Romance Genre

The romance genre is the strictest of genres allowing no deviation from the rules. Although romance can be considered a sub-category in almost every genre, for a novel to be considered a romance, the story must be about a woman and a man and developing a romantic love relationship between them.

The point of view can only be from these two characters, and the conflict is what tries to keep them apart. Both characters must be introduced in the first two chapters.

Also, a romance has to have a happy ending where the two characters get together. Many Christian romances end with marriage or a marriage proposal.

If any of these criteria aren’t met, the story isn’t considered a romance but instead a story with romantic elements. In a romance, the romance is the main story. If you take away the relationship between the two main characters, there is no story.

Romance is one of the most popular genres in Christian fiction as well as secular fiction. Secular romances are likely to have scenes where the characters get together physically. Usually such scenes are absent in Christian fiction.

A stand alone romance is usually between 80,000 and 100,000 words. A category romance (i.e.: Harlequin Romance) is usually between 50,000 and 60,000 words.

Here are some sub-categories for the romance genre:

Contemporary Romance: This is any romance that takes place in the present time.

Fantasy Romance: This is any romance taking place in another world or using magic or fantasy as elements of the story.

Futuristic Romance: Any romance taking place in the distant future.

Glitz/Glamour Romance: These romances take place among the elite and the rich and famous.

Historical Romance: This is a romance taking place in the past. It has sub-genres within itself that include these: American West, American Colonial, American Civil War, American Revolution, American Reconstruction, Native American, Australian Colonial, European Dark Ages, Early European Renaissance, French Revolution, Celtic, Medieval England, Middle Ages England, Victorian England and Regency England.

Medieval Romance: Knights in shining armor rescue damsels in distress in medieval settings.

Pirate Romance: This is a romance that involves swash-buckling pirate captains and feisty heroines willing to risk all to be with them.

Regency Romance: These romance stories set in England in the early 1800s. They usual focus on society of that day.

Romantic Comedy: These are romances that involve comedy.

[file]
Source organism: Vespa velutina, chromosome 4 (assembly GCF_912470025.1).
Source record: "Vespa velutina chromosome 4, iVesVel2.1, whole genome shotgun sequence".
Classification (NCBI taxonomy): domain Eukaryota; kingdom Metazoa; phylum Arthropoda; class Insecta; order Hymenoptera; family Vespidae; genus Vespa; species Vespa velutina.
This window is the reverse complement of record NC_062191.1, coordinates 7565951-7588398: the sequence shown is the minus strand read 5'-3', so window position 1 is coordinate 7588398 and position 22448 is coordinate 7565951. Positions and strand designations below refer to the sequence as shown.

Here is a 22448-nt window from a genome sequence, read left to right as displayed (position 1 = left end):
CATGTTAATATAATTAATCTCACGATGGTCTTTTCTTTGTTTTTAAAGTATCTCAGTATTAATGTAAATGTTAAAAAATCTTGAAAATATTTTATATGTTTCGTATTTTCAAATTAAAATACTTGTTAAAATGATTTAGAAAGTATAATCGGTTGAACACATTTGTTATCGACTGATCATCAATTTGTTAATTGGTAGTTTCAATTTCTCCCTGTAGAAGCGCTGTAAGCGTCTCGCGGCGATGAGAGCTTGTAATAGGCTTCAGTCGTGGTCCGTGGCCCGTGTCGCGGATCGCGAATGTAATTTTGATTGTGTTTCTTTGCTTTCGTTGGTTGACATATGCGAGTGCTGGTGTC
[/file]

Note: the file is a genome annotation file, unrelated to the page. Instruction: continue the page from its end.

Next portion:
Romantic Suspense: These are romances involving an element of suspense or mystery. Even in these, the romance is the main story.

Time-travel romance: Romance takes place across two different time periods, with one or more characters “time-traveling” between both.

Viking Romance: Viking Romances center around characters from early Nordic cultures.

Western Romance: These are romances set in the American ‘old west’.

Young Adult: Romances with teenagers as the main characters.

This entry was posted in Genres, Sharpening Our Writing and tagged , by Tamera Kraft. Bookmark the permalink.

About Tamera Kraft

Tamera Kraft has been a children’s pastor for over 20 years. She is the leader of a ministry called Revival Fire For Kids where she mentors other children’s leaders, teaches workshops, and is a children’s ministry consultant and children’s evangelist. She is also a writer and has curriculum published including Kid Konnection 5: Kids Entering the Presence of God published by Pathway Press. She is a recipient of the 2007 National Children’s Leaders Association Shepherd’s Cup for lifetime achievement in children’s ministry.

8 thoughts on “Romance Genre

  1. I agree with Lynnette, multiple POVs are okay, as long as it is clear who the hero and heroine are.

    Some romance novels also include love triangles and same sex couples.

    • Thanks for the imput. I do admit I’m not a romance writer, so I might have it wrong here. I thought the deviatioins from two POVs made it a Women’s Fiction with the romance sub-genre. Thanks for letting me know.

  2. Guidelines are just that, they are guidelines. These days it acceptable for genres to cross over. The story should be more about the characters and making them relateable rather than what genre the book will fit in. I write fantasy and romance runs throughout my novel, but so does action and adventure. So much has changed from 2009 where will 2011 take us?

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